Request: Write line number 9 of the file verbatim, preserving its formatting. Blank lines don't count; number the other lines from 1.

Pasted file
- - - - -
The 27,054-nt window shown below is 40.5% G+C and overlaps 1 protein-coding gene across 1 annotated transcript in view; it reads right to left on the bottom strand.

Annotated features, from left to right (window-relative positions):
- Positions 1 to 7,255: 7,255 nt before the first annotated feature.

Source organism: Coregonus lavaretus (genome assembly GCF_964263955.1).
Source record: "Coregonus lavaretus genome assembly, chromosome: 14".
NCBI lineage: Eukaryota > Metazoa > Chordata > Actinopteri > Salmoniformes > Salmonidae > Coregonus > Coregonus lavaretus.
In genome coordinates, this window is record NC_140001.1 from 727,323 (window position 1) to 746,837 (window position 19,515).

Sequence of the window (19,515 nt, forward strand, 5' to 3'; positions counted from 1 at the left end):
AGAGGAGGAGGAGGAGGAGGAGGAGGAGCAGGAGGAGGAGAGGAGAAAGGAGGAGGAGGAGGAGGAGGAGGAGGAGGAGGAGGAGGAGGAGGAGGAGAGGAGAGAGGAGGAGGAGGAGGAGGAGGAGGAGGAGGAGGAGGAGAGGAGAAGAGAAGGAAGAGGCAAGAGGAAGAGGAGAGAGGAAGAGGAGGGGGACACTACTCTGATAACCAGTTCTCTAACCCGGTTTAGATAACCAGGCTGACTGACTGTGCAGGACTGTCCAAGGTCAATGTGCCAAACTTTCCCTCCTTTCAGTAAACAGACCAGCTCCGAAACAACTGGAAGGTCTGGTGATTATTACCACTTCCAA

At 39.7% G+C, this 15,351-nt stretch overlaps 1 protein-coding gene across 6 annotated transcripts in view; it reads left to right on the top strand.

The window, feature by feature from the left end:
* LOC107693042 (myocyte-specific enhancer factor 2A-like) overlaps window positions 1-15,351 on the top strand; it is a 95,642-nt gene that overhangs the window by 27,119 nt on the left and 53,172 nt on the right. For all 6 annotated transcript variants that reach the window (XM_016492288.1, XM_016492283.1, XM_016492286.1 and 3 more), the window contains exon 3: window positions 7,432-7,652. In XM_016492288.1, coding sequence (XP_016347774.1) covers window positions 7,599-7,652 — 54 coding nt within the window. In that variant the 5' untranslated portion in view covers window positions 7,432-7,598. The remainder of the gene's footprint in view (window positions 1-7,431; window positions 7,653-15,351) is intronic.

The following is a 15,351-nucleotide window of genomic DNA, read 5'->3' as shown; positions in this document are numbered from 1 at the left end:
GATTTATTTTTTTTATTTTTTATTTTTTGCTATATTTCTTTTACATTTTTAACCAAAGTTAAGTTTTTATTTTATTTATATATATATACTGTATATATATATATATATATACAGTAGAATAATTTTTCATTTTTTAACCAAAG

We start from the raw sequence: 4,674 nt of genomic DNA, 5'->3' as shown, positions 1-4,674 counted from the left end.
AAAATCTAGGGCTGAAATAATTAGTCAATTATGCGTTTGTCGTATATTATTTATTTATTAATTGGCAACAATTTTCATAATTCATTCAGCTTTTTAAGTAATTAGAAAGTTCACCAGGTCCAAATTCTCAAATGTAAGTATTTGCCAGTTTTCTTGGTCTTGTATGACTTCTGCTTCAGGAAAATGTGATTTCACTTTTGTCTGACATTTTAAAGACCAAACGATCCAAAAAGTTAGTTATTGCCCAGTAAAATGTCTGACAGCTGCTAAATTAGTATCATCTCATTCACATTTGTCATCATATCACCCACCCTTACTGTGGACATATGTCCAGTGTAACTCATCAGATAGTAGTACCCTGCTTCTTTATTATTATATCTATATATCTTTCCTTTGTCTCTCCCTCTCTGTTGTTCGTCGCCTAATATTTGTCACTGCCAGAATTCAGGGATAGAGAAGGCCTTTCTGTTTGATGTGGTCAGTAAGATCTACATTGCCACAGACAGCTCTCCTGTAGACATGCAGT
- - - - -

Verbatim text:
AGAGGAGGAGGAGGAGGAGGAGGAGGAGCAGGAGGAGGAGAGGAGAAAGGAGGAGGAGGAGGAGGAGGAGGAGGAGGAGGAGGAGGAGGAGGAGGAGAGGAGAGAGGAGGAGGAGGAGGAGGAGGAGGAGGAGGAGGAGGAGAGGAGAAGAGAAGGAAGAGGCAAGAGGAAGAGGAGAGAGGAAGAGGAGGGGGACACTACTCTGATAACCAGTTCTCTAACCCGGTTTAGATAACCAGGCTGACTGACTGTGCAGGACTGTCCAAGGTCAATGTGCCAAACTTTCCCTCCTTTCAGTAAACAGACCAGCTCCGAAACAACTGGAAGGTCTGGTGATTATTACCACTTCCAA